Youmans (pronounced like 'yeoman' with an 's' added) is the best-kept secret
among contemporary American writers. --John Wilson, editor, Books and Culture Marly Youmans is a novelist and poet out of sync with the times
but in tune with the ages. --First Things

Wednesday, March 25, 2015

the Luck Child, again--

Yesterday I wanted a kiss from the Luck Child, and today I have got it--a gorgeous glory of a review in Strange Horizons from that wonderful reviewer who always sees what no other reviewer sees, Tom Atherton of Wales. It's strong and wide-ranging and full of insight, delineating aspects of the book I like to see revealed. (He's even got a few criticisms, and I can tell you that he's the sort of reviewer whose remarks I will remember, next time I am revising a novel.)

Earlier he wrote an equally insightful review of Thaliad (and he begins this review with Thaliad) that pleased me very much--even, I can say, enlightened me. I am infinitely grateful to him for the results of his story-mining and contemplation.

I have sometimes doubted that beauty and perception can find their reward in our culture of trend and frantic change and celebrity. The fact that Strange Horizons has picked up Tom Atherton as a reviewer is heartening.

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In more Luck Child news, most or all of my marked galley pages turned out to be not lost forever but scattered about "in the mail bin."

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Images in this post: Art for Glimmerglass (Mercer, 2014) by Clive Hicks-Jenkins of Wales, book design by Mary-Frances Glover Burt of Georgia. Art for Thaliad (Phoenicia, 2012) by Clive as well, with design by Andrew Wakelin, also of Wales. May I just confess that I love Wales?

10 comments:

  1. I confess that I never wrote and posted a "review" _Glimmerglass_ for dozens of reasons -- all of them because of my shortcomings and preoccupations rather than anything pertaining to the book -- but I will by action rather than words give _Glimmerglass_ my highest praise: in other words, because only one visit was not nearly enough balm for the soul, I am returning for another restorative visit to Cooper Patent, and I am sure that repeat visits will happen in the future.

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    1. Ah, thanks, Tim--glad you enjoyed a trip to that peculiar little village!

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    2. I have to second this. My preoccupation and laziness kept me from making comments on the book's Amazon page.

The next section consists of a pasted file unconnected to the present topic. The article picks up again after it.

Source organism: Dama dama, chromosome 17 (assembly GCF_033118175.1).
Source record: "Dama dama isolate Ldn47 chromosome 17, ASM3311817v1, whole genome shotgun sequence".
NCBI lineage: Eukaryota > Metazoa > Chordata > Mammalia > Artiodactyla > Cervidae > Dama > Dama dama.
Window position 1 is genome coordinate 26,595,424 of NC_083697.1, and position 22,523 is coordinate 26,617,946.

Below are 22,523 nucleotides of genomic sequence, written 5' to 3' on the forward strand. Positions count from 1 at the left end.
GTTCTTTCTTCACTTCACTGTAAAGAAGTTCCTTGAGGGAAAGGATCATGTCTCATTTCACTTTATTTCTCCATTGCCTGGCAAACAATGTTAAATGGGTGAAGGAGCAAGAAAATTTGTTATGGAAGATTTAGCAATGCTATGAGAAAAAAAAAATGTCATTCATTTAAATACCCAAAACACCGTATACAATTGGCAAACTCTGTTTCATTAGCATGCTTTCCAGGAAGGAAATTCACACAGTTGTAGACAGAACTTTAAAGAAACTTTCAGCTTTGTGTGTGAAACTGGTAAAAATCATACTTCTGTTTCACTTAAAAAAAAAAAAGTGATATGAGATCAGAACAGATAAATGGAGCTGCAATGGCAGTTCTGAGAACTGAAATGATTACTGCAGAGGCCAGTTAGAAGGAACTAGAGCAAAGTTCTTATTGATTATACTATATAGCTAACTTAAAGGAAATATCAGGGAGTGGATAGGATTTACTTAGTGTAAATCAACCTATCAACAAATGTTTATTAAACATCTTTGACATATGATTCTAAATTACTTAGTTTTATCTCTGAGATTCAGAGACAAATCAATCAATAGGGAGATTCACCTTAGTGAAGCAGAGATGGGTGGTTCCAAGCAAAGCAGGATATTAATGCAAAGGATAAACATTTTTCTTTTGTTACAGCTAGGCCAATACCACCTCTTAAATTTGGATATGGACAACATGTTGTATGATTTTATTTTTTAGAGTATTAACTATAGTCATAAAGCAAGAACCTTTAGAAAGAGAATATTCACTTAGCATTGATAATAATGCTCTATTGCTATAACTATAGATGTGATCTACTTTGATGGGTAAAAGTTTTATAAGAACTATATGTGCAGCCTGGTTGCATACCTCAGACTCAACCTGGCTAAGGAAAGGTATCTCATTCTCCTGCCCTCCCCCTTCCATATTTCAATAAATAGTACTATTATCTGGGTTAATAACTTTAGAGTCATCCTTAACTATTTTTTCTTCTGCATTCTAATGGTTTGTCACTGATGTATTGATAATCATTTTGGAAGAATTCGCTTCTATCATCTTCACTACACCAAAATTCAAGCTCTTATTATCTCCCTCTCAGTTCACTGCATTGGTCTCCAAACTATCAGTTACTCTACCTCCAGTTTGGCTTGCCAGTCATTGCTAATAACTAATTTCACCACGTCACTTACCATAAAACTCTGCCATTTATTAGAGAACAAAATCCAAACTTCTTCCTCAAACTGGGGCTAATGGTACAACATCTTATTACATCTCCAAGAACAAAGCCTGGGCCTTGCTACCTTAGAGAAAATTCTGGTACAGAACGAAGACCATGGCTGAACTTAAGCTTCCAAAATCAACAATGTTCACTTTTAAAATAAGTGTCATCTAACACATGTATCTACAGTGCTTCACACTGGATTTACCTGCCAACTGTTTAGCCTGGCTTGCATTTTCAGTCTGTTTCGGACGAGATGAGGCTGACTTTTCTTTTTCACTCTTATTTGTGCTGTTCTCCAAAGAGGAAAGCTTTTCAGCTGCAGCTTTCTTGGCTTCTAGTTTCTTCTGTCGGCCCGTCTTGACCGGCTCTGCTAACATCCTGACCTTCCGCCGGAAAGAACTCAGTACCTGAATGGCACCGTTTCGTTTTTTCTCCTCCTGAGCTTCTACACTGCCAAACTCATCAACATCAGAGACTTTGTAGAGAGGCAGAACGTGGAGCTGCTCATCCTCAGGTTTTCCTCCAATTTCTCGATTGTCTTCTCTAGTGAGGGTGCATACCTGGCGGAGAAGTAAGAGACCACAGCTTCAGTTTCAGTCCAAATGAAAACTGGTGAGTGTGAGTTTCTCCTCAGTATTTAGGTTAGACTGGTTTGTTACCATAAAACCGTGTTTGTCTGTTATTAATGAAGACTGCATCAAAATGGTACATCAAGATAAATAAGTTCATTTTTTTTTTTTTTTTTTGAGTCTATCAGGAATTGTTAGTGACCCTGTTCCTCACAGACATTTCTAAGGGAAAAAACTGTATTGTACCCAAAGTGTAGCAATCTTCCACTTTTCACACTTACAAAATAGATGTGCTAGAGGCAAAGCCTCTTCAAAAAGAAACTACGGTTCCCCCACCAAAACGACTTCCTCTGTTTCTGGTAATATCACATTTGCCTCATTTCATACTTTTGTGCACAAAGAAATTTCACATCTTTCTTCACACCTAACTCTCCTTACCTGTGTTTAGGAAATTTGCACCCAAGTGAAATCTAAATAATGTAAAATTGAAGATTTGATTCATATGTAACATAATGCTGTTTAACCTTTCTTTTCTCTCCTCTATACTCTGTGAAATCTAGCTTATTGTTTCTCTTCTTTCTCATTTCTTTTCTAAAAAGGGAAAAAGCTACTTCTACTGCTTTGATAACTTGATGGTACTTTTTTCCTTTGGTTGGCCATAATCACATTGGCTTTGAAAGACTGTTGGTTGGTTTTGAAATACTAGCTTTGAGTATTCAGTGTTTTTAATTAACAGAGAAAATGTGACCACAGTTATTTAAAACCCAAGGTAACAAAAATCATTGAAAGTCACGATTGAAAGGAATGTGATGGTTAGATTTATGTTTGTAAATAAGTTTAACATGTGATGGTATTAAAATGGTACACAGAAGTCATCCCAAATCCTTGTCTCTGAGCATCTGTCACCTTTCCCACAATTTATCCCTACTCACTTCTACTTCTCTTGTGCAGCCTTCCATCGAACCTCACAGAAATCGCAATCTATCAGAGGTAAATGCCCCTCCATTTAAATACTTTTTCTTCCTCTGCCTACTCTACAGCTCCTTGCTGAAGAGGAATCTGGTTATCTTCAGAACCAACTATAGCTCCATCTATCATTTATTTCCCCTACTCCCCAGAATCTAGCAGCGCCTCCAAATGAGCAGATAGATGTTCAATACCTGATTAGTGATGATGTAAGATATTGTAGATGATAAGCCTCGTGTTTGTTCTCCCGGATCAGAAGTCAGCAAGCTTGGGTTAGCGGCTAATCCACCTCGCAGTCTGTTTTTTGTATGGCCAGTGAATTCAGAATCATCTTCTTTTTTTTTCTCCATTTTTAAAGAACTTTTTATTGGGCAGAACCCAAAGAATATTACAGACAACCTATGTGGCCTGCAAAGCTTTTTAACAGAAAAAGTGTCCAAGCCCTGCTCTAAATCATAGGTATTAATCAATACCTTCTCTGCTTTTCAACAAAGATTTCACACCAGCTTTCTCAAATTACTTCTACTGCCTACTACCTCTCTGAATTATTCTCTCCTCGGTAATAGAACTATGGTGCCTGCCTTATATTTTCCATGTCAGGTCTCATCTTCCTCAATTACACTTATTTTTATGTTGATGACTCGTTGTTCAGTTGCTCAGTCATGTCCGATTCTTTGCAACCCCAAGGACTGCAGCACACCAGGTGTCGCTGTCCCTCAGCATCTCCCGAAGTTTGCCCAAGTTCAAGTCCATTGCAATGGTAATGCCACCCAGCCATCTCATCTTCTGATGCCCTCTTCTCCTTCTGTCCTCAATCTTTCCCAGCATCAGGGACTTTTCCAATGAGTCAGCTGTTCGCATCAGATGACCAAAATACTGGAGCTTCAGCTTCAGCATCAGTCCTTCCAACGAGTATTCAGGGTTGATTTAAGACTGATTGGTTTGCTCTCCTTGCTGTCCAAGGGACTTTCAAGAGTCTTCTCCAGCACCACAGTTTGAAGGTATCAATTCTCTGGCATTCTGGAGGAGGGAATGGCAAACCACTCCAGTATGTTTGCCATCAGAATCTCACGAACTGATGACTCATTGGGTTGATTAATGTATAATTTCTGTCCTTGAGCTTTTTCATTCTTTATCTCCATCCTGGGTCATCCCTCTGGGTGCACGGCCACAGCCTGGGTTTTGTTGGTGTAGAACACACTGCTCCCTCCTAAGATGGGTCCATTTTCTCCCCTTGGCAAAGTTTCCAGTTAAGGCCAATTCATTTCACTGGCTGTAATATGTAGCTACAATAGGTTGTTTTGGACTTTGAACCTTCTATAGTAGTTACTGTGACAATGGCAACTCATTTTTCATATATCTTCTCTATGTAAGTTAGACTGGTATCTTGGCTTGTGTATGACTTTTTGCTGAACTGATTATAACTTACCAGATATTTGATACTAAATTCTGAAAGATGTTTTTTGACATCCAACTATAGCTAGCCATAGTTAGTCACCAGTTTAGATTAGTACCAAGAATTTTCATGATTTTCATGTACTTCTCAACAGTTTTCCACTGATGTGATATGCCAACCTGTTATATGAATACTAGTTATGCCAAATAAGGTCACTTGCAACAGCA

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    3. Well, I'm grateful when people do but understand when they don't. I am pulled in many directions and often don't do as much as I would like to do for other writers.

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  2. Congratulations on the excellent review! Now I want to reread Glimmerglass with new understanding and even more appreciation.

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    1. Oh, that's a nice compliment for Tom Atherton! I did not know his reviews until he reviewed Thaliad, and I was so surprised that he didn't review (back then) beyond his own site. He's awfully good, well read and quick to catch on to subtleties and allusions.

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  3. How lucky! Hurrah, little USPS imps!

    And Atherton's review gives me the kick I needed to finally write about the second half of Glimmerglass. Any day now.

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    Replies
    1. Oh, look at that--even more luck! I always find what you have to say so interesting.

      And yes, imps!

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  4. Glad they found some of your pages!!!

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    1. Yes, it's much better to have the notes that include why I did or didn't do things.

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Alas, I must once again remind large numbers of Chinese salesmen and other worldwide peddlers that if they fall into the Gulf of Spam, they will be eaten by roaming Balrogs. The rest of you, lovers of grace, poetry, and horses (nod to Yeats--you do not have to be fond of horses), feel free to leave fascinating missives and curious arguments.